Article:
Industrial Pollution & Chemicals

Our Work

There are a number of European policies aimed at controlling pollution from different sources, but Member States have experienced many challenges in implementing this legislation. IEEP has been extensively involved in much of the research to influence these developments. We were at the forefront of the debate that led to the birth of integrated pollution control at EU level and have continued to examine its implementation, support its review and study possible changes to its provisions.

Some European pollution policies are specific to individual types of plant or activities (e.g. combustion plants, incinerators), while the Industrial Emissions Directive has established a more comprehensive approach to the environmental management of a wide range of industrial activities.

IEEP has undertaken studies on the implementation of EU pollution control legislation and examined options for its revision. In particular we have examined issues of regulatory burden and policy coherence with other areas of EU law such as water legislation. Examples of our work are given below.

Regarding work in this area please contact: Andrew Farmer

Latest in Pollution Control Policy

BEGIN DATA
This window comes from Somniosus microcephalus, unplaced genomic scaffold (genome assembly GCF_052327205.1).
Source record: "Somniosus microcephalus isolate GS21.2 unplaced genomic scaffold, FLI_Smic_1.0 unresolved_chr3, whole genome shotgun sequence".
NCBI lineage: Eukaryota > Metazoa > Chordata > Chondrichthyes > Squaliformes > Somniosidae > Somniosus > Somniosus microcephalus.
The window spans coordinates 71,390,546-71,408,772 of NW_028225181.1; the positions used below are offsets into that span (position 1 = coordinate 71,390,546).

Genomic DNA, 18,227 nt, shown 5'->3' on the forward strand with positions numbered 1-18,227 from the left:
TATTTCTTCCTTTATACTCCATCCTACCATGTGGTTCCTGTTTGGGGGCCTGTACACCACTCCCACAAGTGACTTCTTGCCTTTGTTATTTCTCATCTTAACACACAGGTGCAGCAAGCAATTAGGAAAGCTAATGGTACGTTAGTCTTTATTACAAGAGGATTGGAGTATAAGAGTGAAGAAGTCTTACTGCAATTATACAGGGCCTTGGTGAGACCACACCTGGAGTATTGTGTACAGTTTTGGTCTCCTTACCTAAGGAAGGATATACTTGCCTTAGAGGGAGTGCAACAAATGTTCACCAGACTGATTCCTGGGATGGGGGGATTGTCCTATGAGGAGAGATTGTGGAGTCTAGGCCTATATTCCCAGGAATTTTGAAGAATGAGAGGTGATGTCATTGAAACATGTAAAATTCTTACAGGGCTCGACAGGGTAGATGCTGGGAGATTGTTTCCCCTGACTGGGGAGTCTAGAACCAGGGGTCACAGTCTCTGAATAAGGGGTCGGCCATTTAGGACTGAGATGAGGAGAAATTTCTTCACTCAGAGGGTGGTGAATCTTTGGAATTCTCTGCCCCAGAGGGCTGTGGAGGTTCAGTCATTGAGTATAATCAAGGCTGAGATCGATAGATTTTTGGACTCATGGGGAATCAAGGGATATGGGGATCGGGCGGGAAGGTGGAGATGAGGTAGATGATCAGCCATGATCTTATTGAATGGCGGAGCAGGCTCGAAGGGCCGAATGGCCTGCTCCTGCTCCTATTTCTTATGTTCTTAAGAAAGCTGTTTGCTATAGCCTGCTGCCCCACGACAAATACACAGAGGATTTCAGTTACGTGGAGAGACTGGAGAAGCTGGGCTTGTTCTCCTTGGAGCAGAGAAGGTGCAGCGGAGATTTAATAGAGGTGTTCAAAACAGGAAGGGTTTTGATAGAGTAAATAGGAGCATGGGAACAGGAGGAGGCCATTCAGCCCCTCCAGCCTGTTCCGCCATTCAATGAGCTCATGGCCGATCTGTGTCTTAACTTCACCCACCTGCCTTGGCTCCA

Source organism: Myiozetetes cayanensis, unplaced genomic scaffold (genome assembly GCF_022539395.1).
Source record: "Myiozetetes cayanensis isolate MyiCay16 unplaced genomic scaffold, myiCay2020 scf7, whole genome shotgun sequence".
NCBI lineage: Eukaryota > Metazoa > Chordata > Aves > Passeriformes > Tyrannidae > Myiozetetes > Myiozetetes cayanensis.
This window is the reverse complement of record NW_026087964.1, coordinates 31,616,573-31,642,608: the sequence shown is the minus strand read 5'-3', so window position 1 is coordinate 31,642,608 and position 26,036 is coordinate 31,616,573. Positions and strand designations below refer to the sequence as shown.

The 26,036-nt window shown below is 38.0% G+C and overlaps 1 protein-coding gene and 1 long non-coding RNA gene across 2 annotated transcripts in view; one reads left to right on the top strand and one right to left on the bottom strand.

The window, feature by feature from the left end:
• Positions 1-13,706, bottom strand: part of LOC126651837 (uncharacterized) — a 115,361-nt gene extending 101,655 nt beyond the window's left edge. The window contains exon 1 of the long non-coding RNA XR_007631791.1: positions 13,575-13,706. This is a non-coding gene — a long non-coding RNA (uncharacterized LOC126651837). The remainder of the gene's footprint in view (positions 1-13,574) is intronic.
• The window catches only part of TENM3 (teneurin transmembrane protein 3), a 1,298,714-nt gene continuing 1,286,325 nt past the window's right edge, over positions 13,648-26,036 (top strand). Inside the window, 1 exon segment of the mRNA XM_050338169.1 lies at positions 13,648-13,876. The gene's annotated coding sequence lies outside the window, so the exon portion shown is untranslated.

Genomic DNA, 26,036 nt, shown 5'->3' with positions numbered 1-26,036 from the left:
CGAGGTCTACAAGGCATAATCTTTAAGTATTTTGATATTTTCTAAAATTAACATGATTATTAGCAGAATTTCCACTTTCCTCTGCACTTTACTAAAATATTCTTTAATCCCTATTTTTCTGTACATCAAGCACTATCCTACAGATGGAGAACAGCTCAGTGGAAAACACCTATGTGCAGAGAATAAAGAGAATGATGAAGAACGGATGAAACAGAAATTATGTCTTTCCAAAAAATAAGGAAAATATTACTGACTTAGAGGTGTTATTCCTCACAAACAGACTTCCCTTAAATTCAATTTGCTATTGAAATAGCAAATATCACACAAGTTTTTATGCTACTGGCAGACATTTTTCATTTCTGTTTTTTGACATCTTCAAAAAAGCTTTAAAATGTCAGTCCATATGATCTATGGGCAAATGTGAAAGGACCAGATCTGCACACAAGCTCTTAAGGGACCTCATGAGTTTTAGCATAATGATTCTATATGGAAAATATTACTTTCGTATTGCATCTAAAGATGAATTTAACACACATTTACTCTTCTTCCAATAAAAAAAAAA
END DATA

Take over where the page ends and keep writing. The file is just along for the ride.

• The Manual: Chapter 8 - Chemicals

    This is a chapter of IEEP’s Manual of European Environmental Policy. This chapter on chemicals focuses on the two main strands of EU chemicals policy: REACH – (Registration, evaluation, authorisation of restricted chemicals) and CLP – (classification, labelling and packaging).

  • The Manual: Chapter 4 - Industrial pollution

    This is a chapter of IEEP’s Manual of European Environmental Policy. This chapter provides information on EU industrial pollution policy, which outlines and discusses the legislation in place to minimise the negative effects of harmful substances and pollutants on the environment and human health.

  • Environmental policy and the UK’s review of the EU Balance of Competences

    The UK Government’s Balance of Competences review has now taken evidence on 25 subject areas, including the 6 with the most relevance for the Environment. We take stock of the IEEP’s contributions, and consider what a possible UK renegotiation might mean for the environment.